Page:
There’s no sign in this reissue campaign of 1980s "One Step Closer" (their last studio album before disbanding) or the 1983 live double "Farewell Tour" which had the exclusive "Olana" on it – maybe at a later date.

So there you have it. Doobie Brothers fans have waited decades to see their band’s back catalogue on Warner Brothers be given the right reissue treatment - and England's Edsel label (who have struck a licensing deal with WEA) has done them proud.

To sum up - great music that transitions from Rock to Soulful-Rock, superb remaster audio quality, really good presentation and a dirt-cheap price into the bargain. The Doobie Brothers have always been an Ace Band and the overall quality of their albums from the 70ts still stands up big time. I’d say buy the whole damn lot frankly...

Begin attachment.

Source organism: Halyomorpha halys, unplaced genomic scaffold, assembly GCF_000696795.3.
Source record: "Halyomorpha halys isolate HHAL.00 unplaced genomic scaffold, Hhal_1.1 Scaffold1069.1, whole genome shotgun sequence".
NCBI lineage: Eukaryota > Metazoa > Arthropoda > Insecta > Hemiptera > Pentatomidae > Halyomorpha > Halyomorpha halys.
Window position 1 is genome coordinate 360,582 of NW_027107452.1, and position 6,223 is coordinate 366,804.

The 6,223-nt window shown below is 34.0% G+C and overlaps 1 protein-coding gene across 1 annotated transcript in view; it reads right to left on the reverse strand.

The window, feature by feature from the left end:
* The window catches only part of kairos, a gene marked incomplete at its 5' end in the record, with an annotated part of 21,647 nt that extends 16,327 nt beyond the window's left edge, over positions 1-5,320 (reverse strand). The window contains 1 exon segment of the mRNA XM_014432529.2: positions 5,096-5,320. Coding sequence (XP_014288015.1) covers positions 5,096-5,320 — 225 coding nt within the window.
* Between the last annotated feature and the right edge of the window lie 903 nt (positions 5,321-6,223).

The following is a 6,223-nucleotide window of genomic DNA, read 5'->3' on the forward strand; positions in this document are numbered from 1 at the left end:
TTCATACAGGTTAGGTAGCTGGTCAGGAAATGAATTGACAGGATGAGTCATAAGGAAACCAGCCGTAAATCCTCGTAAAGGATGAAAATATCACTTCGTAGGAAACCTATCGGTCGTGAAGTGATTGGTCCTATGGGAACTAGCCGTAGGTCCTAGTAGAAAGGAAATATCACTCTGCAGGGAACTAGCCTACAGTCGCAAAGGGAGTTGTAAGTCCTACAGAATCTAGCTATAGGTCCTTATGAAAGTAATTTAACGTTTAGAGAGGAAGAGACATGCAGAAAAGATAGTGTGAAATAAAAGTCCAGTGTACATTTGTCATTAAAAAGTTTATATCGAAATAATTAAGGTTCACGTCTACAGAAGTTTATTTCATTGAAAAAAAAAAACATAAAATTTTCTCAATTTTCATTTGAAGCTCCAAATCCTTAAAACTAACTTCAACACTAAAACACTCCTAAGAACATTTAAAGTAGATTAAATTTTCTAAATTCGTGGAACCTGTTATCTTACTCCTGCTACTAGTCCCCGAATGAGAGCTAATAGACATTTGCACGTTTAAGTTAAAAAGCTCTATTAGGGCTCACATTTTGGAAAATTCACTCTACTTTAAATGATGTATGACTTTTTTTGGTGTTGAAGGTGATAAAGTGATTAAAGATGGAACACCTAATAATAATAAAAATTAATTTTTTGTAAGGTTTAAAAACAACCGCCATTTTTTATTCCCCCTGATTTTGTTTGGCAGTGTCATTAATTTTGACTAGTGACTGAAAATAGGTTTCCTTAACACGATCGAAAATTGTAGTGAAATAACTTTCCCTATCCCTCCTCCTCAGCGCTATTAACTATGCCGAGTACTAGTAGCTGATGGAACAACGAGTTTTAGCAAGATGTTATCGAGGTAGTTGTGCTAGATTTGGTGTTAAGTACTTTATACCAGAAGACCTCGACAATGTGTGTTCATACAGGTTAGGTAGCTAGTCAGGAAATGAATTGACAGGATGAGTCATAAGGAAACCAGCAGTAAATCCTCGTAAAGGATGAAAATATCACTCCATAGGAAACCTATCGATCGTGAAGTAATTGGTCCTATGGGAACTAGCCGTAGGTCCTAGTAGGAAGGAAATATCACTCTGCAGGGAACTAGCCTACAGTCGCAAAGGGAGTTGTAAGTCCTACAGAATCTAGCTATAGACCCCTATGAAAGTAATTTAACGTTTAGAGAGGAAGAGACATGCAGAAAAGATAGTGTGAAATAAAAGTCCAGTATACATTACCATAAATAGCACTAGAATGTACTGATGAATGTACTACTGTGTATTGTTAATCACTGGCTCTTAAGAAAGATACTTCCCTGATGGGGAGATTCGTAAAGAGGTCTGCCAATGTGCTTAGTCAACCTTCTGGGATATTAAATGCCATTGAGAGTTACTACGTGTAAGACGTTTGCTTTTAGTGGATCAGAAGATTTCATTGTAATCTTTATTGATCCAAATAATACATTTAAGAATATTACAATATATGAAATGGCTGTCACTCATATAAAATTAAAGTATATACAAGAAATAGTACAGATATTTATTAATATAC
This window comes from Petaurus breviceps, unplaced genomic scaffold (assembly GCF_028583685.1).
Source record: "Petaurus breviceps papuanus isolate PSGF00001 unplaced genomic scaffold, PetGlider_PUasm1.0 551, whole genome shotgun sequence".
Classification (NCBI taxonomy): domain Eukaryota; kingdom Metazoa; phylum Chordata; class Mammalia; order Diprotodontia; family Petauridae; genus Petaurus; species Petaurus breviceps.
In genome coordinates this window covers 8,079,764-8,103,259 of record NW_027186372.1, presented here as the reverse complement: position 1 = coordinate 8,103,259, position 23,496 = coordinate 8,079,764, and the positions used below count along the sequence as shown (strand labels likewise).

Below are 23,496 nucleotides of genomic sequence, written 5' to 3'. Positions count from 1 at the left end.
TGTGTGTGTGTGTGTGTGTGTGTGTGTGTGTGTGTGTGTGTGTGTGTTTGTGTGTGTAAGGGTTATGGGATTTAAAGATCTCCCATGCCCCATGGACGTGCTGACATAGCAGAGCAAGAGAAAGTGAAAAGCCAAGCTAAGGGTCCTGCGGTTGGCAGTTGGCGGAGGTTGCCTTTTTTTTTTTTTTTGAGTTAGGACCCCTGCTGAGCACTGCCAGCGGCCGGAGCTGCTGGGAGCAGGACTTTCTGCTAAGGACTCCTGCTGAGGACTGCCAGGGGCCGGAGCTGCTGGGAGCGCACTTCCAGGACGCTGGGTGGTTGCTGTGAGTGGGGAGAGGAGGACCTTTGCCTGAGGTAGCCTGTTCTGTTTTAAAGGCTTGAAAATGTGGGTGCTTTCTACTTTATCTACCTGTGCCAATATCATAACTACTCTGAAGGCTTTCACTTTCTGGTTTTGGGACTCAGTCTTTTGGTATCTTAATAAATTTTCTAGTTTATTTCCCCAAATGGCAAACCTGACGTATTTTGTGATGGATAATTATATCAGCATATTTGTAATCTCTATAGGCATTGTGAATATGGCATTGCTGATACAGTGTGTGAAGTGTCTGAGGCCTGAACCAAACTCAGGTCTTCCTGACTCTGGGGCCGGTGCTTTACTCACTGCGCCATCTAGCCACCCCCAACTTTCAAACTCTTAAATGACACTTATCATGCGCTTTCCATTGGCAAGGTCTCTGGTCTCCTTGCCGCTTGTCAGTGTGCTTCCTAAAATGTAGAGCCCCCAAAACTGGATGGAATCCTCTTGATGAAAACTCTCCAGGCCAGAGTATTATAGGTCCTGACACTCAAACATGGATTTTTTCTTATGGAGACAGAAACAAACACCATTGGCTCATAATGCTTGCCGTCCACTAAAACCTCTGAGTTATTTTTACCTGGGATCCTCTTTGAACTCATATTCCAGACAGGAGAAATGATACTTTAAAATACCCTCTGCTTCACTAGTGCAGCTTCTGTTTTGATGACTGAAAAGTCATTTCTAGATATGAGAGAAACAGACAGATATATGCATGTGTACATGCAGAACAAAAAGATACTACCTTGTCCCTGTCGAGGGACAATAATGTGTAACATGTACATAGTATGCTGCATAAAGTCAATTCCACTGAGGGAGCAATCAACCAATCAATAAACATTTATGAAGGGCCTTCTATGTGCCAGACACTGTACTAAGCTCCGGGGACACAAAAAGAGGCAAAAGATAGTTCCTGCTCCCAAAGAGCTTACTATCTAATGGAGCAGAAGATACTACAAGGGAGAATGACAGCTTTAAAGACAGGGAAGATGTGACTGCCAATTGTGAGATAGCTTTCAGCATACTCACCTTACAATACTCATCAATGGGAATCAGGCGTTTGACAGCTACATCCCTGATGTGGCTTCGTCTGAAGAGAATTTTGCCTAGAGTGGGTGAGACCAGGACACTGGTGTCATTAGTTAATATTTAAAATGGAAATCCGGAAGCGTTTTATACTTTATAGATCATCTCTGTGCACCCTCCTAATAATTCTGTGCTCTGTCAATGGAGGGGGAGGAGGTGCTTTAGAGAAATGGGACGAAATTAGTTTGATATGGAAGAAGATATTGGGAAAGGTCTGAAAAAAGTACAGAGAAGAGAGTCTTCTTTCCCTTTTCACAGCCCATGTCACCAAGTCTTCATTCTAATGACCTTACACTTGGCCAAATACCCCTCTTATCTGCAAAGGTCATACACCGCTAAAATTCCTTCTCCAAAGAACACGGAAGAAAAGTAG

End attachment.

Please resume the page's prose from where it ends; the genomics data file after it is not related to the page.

PS: there are 4 releases in this series to date (all with bonus tracks):
1. The Doobie Brothers (1971) / Toulouse Street (1972) on Edsel EDSD 2105
2. The Captain And Me (1973) / What Were Once Vices Are Now Habits (1974) on Edsel EDSD 2015
3. Stampede (1975) / Takin' It To The Streets (1976) on Edsel EDSD 2016
4. Livin' On The Fault Line (1977) / Minute By Minute (1978) on Edsel EDSD 2107